Wednesday, October 31, 2018

The High Road From Tara To Dunseverick

Trip to Waterfoot contd.

The Terrace, Waterfoot was built in the late 1860s. Nine cottages constructed with local limestone they were intended to house workers connected with the iron-ore mining industry. (Illustration by Sam McLarnon scanned from one of Matty's address books.)

On our return we drove on the other side of the glen past Ballyeamon Barn. There has been a huge amount of tree felling there and the remains of the old railway line from Ballymena to Parkmore was clearly visible.

Bert took the turning to travel along Skerry East Road, a single track mountain road on the way to Newtowncrommelin.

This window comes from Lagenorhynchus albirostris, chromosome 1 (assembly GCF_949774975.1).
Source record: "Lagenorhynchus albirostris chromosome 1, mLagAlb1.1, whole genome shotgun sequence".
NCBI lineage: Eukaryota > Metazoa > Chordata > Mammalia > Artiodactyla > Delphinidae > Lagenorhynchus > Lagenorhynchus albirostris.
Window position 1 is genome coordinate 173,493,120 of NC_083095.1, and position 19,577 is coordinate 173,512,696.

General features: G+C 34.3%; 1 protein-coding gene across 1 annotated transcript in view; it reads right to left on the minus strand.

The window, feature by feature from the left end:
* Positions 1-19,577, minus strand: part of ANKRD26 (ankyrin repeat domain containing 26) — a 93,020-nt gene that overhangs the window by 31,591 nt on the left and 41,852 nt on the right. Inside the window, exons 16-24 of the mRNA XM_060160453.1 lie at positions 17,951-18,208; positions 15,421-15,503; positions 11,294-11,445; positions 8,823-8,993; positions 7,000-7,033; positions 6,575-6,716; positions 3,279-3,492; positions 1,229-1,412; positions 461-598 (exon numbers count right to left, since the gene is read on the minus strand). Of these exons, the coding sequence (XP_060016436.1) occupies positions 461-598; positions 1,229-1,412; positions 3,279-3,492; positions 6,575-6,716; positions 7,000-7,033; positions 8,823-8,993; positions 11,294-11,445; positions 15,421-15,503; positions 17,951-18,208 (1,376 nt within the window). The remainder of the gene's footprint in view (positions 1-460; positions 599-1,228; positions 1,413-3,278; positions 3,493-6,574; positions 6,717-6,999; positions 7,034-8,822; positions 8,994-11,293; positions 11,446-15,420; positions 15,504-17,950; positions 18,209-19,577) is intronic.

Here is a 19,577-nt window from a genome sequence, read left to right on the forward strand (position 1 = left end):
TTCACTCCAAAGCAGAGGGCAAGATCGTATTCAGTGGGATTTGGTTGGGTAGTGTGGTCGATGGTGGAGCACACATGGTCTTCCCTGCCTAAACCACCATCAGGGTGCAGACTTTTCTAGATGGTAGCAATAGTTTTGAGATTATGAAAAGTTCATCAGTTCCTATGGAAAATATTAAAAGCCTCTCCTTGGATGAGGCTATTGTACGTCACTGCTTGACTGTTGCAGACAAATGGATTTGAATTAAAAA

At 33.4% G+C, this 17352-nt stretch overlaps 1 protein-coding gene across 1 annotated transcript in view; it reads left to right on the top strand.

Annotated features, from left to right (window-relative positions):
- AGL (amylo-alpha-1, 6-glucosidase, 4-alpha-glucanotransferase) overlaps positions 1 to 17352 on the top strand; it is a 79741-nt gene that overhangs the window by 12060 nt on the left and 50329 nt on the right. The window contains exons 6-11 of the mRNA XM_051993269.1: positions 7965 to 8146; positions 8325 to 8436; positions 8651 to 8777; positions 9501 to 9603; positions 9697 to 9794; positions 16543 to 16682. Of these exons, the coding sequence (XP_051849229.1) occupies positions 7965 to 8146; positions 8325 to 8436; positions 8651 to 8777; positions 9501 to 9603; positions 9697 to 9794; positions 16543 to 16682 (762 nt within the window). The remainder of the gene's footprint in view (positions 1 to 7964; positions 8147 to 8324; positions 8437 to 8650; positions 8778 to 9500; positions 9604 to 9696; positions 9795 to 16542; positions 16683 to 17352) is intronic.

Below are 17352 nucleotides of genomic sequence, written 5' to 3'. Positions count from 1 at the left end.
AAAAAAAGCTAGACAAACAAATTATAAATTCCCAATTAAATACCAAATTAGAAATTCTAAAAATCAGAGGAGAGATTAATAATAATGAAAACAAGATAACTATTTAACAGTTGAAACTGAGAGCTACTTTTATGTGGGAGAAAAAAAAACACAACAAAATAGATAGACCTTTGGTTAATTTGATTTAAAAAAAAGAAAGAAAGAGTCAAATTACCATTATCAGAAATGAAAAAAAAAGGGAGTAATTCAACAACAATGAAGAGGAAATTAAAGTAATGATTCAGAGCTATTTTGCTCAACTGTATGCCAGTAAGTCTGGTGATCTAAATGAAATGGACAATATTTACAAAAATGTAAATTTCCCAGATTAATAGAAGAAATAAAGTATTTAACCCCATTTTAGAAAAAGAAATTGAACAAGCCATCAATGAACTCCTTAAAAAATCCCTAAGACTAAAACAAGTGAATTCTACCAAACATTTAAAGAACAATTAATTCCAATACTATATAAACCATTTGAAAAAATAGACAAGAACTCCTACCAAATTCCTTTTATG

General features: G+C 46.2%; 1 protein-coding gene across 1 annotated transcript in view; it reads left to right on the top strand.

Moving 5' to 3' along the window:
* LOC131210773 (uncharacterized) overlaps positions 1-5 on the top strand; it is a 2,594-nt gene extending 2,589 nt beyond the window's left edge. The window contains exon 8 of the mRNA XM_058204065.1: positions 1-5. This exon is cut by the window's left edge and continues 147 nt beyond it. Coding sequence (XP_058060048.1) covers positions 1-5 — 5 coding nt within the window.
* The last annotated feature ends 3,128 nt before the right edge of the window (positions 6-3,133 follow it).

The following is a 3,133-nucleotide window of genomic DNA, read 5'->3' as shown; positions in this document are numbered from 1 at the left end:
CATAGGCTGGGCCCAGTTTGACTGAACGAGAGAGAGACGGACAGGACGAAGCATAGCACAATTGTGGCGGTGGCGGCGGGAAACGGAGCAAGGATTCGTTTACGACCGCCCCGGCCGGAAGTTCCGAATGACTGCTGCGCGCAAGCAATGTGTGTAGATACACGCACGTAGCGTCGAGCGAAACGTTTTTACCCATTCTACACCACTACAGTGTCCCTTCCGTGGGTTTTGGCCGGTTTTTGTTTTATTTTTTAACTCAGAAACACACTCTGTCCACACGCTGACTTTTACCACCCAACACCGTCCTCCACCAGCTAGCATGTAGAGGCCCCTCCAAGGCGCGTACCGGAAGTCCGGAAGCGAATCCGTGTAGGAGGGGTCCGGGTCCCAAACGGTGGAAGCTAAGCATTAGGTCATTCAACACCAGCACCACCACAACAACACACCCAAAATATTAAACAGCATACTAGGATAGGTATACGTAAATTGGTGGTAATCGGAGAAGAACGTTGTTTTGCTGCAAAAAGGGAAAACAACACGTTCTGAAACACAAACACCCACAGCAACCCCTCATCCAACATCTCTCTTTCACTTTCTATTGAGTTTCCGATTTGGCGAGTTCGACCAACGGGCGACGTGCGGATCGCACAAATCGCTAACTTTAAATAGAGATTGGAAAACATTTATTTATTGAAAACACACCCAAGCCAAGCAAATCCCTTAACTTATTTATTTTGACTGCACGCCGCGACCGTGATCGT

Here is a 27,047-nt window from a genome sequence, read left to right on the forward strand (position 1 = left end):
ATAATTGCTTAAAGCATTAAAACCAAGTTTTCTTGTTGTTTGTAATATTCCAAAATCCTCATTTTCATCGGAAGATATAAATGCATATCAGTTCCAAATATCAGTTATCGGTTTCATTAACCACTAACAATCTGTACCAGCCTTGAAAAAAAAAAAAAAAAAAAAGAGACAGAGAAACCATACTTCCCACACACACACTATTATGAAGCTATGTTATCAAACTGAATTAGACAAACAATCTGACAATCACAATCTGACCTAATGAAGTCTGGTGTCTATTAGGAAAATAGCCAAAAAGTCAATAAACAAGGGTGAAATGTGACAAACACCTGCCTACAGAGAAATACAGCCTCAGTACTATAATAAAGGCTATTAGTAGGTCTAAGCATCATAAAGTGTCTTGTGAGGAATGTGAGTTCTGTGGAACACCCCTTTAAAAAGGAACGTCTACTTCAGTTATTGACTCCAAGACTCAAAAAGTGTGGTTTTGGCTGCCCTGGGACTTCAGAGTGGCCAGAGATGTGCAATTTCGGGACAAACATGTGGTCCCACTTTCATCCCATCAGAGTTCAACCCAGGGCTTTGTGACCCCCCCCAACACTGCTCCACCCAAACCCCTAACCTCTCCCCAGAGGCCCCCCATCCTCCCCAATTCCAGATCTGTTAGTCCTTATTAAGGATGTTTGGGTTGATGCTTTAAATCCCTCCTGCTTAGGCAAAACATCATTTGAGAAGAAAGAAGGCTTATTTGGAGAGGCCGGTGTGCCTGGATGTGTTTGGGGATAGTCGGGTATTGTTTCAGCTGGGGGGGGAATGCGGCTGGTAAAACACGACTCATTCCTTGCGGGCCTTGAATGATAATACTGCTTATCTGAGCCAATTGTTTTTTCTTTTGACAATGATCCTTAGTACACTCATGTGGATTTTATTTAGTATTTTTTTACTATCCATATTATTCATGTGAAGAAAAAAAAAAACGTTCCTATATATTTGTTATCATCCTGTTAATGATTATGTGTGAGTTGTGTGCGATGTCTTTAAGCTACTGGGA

The minute he spotted this sign, he was out of the van and over the fence to peer into some collapsed mine shaft. I advised him not to in words of my own choosing and thankfully he heeded me. He wouldn't be the only man to meet his end in the iron ore and bauxite mines on Trostan and Slievenanee mountains but he'd have been the first for a long while.

A sculpture by Ned Jackson Smyth that marks the site of a nineteenth-century Iron Ore mine on the slopes of Slievenanee in Glenravel.

Driving home, Bert said,

Y'know this stretch is part of the high road from Tara to Dunseverick. People have been travelling this way for thousands of years. 

Back home I checked it out. Could Skerry East Road be one of the five ancient roads of Ireland? Looking at Google Maps I'm doubtful. It would have made far more sense to go by Armoy.


Mage said...

What a wonderful trip that was. Thank you.

Nelly said...

You are very welcome, Mage. Always appreciate hearing from you.